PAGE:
[6] Diamandis, P., “12 industries disrupted by tech companies expanding into new markets,” Oct. 2015. [Online]. Available:  http://singularityhub.com/2015/10/26/12-industries-disrupted-by-tech-companies-expanding-into-new-markets/

[7] [Online]. Available: http://www.mckinsey.com/global-themes/urbanization/urban-world-mapping-the-economic-power-of-cities

[8] [Online]. Available: http://pib.nic.in/newsite/PrintRelease.aspx?relid=114563

[9] [Online]. Available: http://smartcities.gov.in/writereaddata/smartcityguidelines.pdf

[10] [Online]. Available: https://en.wikipedia.org/wiki/Capability_Maturity_Model

[11] [Online]. Available: http://touristmeetstraveler.com/2015/forbes-aaa-and-michelin-hotel-rating-stars-explained/

[12] Bertoncello, M. and D. Wee, “Ten ways autonomous driving could redefine the automotive world,” McKinsey & Company, June 2015. [Online]. Available: http://www.mckinsey.com/industries/automotive-and-assembly/our-insights/ten-ways-autonomous-driving-could-redefine-the-automotive-world

[13] Crew, B., “They’re set to have one of the biggest impacts on public health ever,” Oct. 2015. [Online]. Available: http://www.sciencealert.com/driverless-cars-could-reduce-traffic-fatalities-by-up-to-90-says-report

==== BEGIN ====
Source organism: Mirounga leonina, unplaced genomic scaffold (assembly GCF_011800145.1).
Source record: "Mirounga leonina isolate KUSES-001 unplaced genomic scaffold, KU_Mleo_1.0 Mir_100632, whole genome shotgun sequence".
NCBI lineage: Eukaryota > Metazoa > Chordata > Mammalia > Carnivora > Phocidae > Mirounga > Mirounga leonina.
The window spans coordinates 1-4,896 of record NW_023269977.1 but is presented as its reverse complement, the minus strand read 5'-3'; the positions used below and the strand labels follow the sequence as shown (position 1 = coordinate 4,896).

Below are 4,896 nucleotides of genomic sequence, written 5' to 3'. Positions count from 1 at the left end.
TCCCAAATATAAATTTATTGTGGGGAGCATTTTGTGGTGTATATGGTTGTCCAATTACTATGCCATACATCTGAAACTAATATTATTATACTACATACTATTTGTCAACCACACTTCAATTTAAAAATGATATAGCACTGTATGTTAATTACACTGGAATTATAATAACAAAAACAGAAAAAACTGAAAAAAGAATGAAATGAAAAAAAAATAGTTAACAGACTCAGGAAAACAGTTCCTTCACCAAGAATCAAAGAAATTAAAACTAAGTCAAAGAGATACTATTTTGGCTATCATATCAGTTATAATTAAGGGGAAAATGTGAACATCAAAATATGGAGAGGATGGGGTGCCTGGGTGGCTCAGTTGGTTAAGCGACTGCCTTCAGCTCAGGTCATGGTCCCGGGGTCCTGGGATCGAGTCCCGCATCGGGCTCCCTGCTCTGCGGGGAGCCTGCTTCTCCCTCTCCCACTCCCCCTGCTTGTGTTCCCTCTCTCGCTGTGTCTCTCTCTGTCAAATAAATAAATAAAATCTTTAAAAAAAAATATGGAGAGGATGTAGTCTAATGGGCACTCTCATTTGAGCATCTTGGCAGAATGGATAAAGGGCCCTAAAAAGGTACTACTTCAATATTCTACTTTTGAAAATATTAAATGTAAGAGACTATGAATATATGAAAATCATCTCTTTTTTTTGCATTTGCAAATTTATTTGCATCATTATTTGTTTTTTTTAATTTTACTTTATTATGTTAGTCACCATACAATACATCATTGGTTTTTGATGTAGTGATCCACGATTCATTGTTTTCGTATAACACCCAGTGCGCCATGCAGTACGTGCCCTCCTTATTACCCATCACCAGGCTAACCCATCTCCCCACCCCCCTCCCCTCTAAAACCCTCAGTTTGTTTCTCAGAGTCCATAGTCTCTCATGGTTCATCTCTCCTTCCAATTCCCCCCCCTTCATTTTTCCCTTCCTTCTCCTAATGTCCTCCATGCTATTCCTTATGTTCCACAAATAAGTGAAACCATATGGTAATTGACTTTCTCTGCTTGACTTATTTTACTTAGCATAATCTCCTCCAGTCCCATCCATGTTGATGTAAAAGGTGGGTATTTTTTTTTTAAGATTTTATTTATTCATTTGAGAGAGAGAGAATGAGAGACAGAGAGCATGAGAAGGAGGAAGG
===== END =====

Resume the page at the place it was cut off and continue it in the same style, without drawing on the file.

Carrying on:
[14] [Online]. Available: http://www.sciencealert.com/driverless-cars-could-reduce-traffic-fatalities-by-up-to-90-says-report

[15] [Online]. Available: https://www.renesas.com/enin/solutions/automotive/technology/networking.html


anil-roy-01-resizedDr. Anil Roy

anilkroy@ieee.org

http://faculty.daiict.ac.in/anil-roy/

Dr. Anil Roy is an alumnus of IIT Delhi (India) from where he earned his Ph.D. in Physics in the area of Quantum Optics in 1993. He also worked at the Centre for Theoretical Studies at the Indian Institute of Science, Bangalore, and with the Optical Fiber group at IIT Delhi, prior to joining DA-IICT (his current organization, www.daiict.ac.in) as a faculty member in 2003. His main academic interest areas are fiber optics, semiconductor physics, and applications of image processing and technologies for humanitarian challenges. He is a senior member of IEEE. He is a member of IEEE ComSoc, SPS, SSCS, CIS, and the IEEE Sensors Council, Nanotechnology Council, and Internet of Things (IoT) Technical Community. He is a Member-at-Large of the IEEE Sensors Council for 2015–2016.

* For example, Facebook provided support in terms of SDK Tools that promoted the development of millions of APIs that helped the complete ecosystem grow around it.